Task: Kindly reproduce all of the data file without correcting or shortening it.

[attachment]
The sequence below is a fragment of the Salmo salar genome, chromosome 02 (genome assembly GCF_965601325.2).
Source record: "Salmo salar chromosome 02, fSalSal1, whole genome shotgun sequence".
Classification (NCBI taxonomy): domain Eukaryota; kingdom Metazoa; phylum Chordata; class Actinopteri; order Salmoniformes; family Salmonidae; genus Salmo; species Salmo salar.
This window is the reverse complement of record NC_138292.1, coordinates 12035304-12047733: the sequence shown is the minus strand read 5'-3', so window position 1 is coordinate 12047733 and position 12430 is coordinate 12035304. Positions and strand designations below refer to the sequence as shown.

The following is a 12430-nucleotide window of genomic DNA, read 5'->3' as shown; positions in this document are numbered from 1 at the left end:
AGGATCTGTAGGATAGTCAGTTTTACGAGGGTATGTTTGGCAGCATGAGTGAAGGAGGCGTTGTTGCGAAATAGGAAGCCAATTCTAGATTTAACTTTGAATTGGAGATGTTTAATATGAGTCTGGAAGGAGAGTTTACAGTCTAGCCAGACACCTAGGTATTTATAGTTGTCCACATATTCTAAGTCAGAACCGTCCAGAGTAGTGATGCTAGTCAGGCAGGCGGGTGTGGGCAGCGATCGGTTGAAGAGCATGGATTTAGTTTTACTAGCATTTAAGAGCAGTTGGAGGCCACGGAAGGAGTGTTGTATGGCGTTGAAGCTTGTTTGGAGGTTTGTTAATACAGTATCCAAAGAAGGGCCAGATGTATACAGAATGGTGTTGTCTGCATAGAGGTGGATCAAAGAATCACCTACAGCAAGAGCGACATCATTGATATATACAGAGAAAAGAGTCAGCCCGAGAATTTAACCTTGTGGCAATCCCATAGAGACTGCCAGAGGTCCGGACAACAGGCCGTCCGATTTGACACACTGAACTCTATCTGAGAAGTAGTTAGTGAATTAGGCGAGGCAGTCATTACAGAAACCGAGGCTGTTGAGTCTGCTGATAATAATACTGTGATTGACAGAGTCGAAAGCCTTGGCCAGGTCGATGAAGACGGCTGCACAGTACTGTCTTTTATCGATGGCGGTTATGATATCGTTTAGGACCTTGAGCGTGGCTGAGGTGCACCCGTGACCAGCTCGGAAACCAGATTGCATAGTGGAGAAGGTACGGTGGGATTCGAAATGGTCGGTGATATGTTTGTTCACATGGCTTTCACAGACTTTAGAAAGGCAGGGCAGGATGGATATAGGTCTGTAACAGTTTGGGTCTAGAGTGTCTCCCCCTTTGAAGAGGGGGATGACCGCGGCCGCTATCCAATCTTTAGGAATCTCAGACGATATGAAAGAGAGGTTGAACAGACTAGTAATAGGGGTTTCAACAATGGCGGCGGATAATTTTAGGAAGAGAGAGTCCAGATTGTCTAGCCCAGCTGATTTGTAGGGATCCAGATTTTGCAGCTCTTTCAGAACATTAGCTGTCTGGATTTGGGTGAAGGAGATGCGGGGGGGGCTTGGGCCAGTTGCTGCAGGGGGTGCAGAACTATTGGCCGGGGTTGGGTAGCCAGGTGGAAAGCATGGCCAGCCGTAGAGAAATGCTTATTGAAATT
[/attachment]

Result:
The sequence below is a fragment of the Salmo salar genome, chromosome 02 (genome assembly GCF_965601325.2).
Source record: "Salmo salar chromosome 02, fSalSal1, whole genome shotgun sequence".
Classification (NCBI taxonomy): domain Eukaryota; kingdom Metazoa; phylum Chordata; class Actinopteri; order Salmoniformes; family Salmonidae; genus Salmo; species Salmo salar.
This window is the reverse complement of record NC_138292.1, coordinates 12035304-12047733: the sequence shown is the minus strand read 5'-3', so window position 1 is coordinate 12047733 and position 12430 is coordinate 12035304. Positions and strand designations below refer to the sequence as shown.

The following is a 12430-nucleotide window of genomic DNA, read 5'->3' as shown; positions in this document are numbered from 1 at the left end:
AGGATCTGTAGGATAGTCAGTTTTACGAGGGTATGTTTGGCAGCATGAGTGAAGGAGGCGTTGTTGCGAAATAGGAAGCCAATTCTAGATTTAACTTTGAATTGGAGATGTTTAATATGAGTCTGGAAGGAGAGTTTACAGTCTAGCCAGACACCTAGGTATTTATAGTTGTCCACATATTCTAAGTCAGAACCGTCCAGAGTAGTGATGCTAGTCAGGCAGGCGGGTGTGGGCAGCGATCGGTTGAAGAGCATGGATTTAGTTTTACTAGCATTTAAGAGCAGTTGGAGGCCACGGAAGGAGTGTTGTATGGCGTTGAAGCTTGTTTGGAGGTTTGTTAATACAGTATCCAAAGAAGGGCCAGATGTATACAGAATGGTGTTGTCTGCATAGAGGTGGATCAAAGAATCACCTACAGCAAGAGCGACATCATTGATATATACAGAGAAAAGAGTCAGCCCGAGAATTTAACCTTGTGGCAATCCCATAGAGACTGCCAGAGGTCCGGACAACAGGCCGTCCGATTTGACACACTGAACTCTATCTGAGAAGTAGTTAGTGAATTAGGCGAGGCAGTCATTACAGAAACCGAGGCTGTTGAGTCTGCTGATAATAATACTGTGATTGACAGAGTCGAAAGCCTTGGCCAGGTCGATGAAGACGGCTGCACAGTACTGTCTTTTATCGATGGCGGTTATGATATCGTTTAGGACCTTGAGCGTGGCTGAGGTGCACCCGTGACCAGCTCGGAAACCAGATTGCATAGTGGAGAAGGTACGGTGGGATTCGAAATGGTCGGTGATATGTTTGTTCACATGGCTTTCACAGACTTTAGAAAGGCAGGGCAGGATGGATATAGGTCTGTAACAGTTTGGGTCTAGAGTGTCTCCCCCTTTGAAGAGGGGGATGACCGCGGCCGCTATCCAATCTTTAGGAATCTCAGACGATATGAAAGAGAGGTTGAACAGACTAGTAATAGGGGTTTCAACAATGGCGGCGGATAATTTTAGGAAGAGAGAGTCCAGATTGTCTAGCCCAGCTGATTTGTAGGGATCCAGATTTTGCAGCTCTTTCAGAACATTAGCTGTCTGGATTTGGGTGAAGGAGATGCGGGGGGGGCTTGGGCCAGTTGCTGCAGGGGGTGCAGAACTATTGGCCGGGGTTGGGTAGCCAGGTGGAAAGCATGGCCAGCCGTAGAGAAATGCTTATTGAAATT